Statement: Senate Passes Budget Plan to Advance Tax Cuts for the Very Wealthy at the Expense of Low- and Middle-Income West Virginians

For Immediate Releas

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Contact: Caitlin Cook, 304.543.4879

The budget resolution that the Senate passed yesterday brings Congress one step closer to enacting $1.5 trillion in unpaid-for tax cuts largely for the wealthy and profitable corporations while making low- and middle-income Americans foot the bill.

The budget sets up a fast-track, partisan process for passing the Republican tax plan with just 51 votes, the same process they used to try to force through their repeal of the Affordable Care Act. The tax plan would overwhelmingly benefit those at the top of the economic ladder: the top 1 percent in West Virginia would receive 40 percent of the tax cuts while the bottom 20 percent of West Virginians would get just 2 percent, according to the Institute on Taxation and Economic Policy (ITEP). West Virginia households that make over a million dollars each year would see an average tax cut of $27,800, ITEP found.

Everyday West Virginians would pay for these tax cuts for the wealthy and profitable corporations, either through immediate cuts to critical programs that help West Virginia families thrive, including health coverage, tax credits for low-income families, and basic assistance for poor seniors and people with disabilities or in the future when dramatically higher deficits would ultimately force cuts to health care, education, infrastructure, and other building blocks of economic growth.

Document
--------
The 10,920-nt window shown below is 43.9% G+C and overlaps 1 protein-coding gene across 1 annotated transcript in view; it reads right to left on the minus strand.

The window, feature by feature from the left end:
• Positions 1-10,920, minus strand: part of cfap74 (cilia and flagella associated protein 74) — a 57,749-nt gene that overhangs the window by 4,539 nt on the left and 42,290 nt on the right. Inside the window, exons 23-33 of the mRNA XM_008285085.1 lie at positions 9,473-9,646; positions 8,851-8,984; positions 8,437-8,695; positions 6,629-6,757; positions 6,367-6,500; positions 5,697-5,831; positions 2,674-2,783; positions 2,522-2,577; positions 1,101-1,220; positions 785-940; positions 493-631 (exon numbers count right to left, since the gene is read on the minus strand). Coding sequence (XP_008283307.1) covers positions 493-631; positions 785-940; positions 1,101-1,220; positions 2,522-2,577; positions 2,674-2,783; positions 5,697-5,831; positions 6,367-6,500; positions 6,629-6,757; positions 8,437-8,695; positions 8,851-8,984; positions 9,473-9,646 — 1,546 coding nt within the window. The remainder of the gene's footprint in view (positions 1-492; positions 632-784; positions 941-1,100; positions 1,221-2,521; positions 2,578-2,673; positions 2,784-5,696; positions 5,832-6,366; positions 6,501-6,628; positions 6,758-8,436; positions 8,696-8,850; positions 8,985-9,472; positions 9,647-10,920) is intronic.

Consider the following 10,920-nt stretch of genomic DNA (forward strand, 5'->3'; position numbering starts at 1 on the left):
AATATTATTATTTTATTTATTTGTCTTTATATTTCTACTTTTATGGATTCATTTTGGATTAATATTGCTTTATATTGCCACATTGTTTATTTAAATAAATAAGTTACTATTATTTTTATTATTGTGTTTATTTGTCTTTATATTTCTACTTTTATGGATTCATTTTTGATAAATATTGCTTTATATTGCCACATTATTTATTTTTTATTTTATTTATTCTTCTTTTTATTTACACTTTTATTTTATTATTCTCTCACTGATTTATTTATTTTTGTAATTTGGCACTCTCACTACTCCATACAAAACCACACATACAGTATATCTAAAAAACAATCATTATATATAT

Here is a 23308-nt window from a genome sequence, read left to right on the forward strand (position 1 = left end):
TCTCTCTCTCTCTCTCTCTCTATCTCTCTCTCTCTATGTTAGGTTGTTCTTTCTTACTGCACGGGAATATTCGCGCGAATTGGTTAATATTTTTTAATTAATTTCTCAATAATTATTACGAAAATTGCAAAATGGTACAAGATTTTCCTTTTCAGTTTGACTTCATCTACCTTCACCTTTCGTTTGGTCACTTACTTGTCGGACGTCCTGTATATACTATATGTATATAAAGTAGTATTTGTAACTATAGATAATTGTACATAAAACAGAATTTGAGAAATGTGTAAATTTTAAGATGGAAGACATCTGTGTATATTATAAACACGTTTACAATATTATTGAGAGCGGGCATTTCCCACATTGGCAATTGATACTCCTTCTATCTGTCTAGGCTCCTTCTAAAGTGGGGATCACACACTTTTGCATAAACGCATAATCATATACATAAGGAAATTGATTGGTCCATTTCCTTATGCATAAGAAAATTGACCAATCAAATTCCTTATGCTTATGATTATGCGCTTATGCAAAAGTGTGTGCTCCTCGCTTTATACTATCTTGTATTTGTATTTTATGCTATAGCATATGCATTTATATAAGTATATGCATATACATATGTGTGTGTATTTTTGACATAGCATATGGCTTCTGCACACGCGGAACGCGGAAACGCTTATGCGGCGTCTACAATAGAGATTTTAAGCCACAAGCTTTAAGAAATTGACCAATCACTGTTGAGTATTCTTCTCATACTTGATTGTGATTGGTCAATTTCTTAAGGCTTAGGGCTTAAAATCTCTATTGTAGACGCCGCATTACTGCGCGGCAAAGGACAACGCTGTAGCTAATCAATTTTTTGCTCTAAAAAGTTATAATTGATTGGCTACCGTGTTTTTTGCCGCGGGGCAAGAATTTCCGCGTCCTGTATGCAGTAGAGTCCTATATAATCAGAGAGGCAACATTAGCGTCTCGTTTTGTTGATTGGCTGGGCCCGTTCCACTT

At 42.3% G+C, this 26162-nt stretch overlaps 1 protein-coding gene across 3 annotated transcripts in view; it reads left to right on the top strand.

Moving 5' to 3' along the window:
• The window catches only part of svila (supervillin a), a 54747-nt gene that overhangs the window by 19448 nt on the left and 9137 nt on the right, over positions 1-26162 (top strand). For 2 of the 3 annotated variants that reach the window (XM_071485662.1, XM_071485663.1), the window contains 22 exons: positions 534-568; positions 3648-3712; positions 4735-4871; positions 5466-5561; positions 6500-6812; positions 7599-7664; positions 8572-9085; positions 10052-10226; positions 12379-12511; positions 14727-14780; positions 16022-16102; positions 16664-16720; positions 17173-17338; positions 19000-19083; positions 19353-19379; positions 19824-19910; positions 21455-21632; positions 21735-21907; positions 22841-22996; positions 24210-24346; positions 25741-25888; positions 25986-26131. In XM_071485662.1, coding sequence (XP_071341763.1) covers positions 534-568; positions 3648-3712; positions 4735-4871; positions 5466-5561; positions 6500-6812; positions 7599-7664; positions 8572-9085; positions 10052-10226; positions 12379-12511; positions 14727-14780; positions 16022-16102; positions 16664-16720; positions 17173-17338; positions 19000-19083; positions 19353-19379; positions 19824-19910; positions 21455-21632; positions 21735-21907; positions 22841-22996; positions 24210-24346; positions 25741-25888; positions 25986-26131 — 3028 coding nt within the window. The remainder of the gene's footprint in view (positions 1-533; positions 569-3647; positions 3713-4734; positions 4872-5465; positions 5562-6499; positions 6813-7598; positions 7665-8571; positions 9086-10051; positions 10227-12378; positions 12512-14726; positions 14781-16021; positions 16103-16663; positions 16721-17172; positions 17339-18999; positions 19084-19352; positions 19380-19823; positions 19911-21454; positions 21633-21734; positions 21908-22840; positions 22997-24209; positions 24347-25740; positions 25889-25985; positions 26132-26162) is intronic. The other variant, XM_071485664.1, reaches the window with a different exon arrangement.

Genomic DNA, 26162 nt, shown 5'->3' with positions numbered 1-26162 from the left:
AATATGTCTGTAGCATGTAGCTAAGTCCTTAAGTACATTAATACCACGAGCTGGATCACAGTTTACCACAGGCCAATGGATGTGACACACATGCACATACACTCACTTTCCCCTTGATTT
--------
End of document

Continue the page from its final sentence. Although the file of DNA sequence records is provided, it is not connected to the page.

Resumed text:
Under the Senate budget plan passed yesterday and a similar version passed by the House two weeks ago, working families in West Virginia will likely end up worse off. The House and Senate are expected to set up a conference committee later this month to resolve the differences between their budget resolutions and agree on one budget plan that can be used to start the partisan process for enacting tax legislation.

Instead of tax cuts that help those who need it the least, Congress should be prioritizing budget and tax policies that boost working families, spur our economy through investment in education, housing, infrastructure, and more, and do not add to the deficit.
While we are disappointed that Senator Capito voted for the Senate budget plan yesterday, she will have a second chance to stand with West Virginia families as the House and Senate craft a final budget agreement. We call on Senator Capito to oppose any plan with tax cuts for the wealthy and profitable corporations that would force cuts to programs that help everyday Americans make ends meet and get ahead.

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© 2018 West Virginia Center on Budget and Policy